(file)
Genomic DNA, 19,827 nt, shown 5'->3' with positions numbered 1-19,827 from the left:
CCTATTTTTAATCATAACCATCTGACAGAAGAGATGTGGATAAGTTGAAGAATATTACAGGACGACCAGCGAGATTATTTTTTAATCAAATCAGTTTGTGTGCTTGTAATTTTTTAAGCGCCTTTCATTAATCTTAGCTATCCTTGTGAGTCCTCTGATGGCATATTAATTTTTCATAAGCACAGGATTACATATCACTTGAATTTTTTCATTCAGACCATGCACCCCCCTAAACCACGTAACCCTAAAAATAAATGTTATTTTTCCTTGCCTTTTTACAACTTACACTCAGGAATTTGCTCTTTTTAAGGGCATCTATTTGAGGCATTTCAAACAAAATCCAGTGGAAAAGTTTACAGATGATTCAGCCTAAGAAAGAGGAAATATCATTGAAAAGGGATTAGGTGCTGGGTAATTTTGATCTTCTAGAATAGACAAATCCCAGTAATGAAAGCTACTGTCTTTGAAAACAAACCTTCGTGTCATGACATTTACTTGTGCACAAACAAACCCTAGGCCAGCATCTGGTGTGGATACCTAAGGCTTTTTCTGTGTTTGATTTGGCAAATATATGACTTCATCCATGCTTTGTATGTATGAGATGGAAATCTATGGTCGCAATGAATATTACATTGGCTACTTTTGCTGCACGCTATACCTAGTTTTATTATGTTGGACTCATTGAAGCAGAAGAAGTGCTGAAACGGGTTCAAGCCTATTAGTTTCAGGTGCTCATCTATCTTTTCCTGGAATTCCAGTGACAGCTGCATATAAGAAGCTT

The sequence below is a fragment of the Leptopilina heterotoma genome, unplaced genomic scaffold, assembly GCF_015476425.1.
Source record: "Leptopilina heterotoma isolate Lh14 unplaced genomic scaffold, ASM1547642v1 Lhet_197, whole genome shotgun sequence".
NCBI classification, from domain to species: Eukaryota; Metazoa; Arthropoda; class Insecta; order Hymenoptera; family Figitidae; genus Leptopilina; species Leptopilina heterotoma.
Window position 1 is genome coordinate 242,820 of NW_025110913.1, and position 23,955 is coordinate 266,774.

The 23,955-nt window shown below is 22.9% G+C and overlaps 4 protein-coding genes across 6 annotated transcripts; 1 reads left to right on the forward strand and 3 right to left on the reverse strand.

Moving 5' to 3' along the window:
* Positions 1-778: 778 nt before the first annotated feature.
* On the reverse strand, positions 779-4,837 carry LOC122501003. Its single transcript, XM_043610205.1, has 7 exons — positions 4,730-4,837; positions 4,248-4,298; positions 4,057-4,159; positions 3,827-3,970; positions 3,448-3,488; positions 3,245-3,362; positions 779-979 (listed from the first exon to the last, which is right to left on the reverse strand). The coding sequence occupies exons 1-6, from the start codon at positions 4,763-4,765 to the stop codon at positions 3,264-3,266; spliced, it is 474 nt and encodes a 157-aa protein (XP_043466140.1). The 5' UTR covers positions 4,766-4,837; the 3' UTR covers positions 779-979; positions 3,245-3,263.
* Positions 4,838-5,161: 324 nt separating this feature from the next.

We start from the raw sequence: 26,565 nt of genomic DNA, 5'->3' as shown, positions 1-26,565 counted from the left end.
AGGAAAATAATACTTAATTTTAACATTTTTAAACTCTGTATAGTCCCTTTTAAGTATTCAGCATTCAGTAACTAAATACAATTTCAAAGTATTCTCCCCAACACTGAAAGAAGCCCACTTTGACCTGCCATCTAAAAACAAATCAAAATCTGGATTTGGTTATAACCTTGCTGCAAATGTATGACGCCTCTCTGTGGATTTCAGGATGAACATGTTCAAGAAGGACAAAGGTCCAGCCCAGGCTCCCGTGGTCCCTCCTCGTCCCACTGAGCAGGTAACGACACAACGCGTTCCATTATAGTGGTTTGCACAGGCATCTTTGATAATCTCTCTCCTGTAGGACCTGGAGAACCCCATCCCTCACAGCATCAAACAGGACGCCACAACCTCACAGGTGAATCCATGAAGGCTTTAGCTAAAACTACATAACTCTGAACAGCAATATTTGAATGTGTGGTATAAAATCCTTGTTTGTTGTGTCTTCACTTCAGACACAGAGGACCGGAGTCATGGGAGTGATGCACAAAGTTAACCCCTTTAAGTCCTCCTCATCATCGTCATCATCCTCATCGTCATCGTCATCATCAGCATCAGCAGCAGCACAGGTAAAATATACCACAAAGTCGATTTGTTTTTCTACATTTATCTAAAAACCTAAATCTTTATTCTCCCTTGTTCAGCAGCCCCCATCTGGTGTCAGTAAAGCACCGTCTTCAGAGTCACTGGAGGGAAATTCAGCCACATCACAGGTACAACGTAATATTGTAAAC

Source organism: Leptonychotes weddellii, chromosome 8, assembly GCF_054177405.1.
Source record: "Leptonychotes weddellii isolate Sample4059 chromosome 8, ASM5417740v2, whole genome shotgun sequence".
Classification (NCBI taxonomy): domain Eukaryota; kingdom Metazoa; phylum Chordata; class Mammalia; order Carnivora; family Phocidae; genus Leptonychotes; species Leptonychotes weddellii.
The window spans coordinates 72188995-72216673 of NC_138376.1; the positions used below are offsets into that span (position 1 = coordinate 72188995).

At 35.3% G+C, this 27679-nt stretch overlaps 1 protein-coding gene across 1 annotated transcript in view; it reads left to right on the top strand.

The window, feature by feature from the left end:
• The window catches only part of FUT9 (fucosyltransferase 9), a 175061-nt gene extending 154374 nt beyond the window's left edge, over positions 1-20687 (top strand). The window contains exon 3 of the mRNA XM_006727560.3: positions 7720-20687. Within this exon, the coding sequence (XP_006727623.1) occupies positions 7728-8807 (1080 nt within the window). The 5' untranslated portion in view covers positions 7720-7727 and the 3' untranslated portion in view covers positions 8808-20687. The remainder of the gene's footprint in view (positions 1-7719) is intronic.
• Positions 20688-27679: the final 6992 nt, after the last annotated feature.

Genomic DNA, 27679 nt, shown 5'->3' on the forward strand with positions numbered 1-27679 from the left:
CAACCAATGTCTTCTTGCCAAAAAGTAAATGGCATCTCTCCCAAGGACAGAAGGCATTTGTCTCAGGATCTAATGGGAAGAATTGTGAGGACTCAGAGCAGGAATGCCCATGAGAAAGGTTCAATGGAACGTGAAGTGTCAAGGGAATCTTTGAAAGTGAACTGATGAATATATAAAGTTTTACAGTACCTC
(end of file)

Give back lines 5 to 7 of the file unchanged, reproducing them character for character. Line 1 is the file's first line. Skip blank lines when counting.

NCBI classification, from domain to species: Eukaryota; Metazoa; Arthropoda; class Insecta; order Hymenoptera; family Figitidae; genus Leptopilina; species Leptopilina heterotoma.
Window position 1 is genome coordinate 242,820 of NW_025110913.1, and position 23,955 is coordinate 266,774.

The 23,955-nt window shown below is 22.9% G+C and overlaps 4 protein-coding genes across 6 annotated transcripts; 1 reads left to right on the forward strand and 3 right to left on the reverse strand.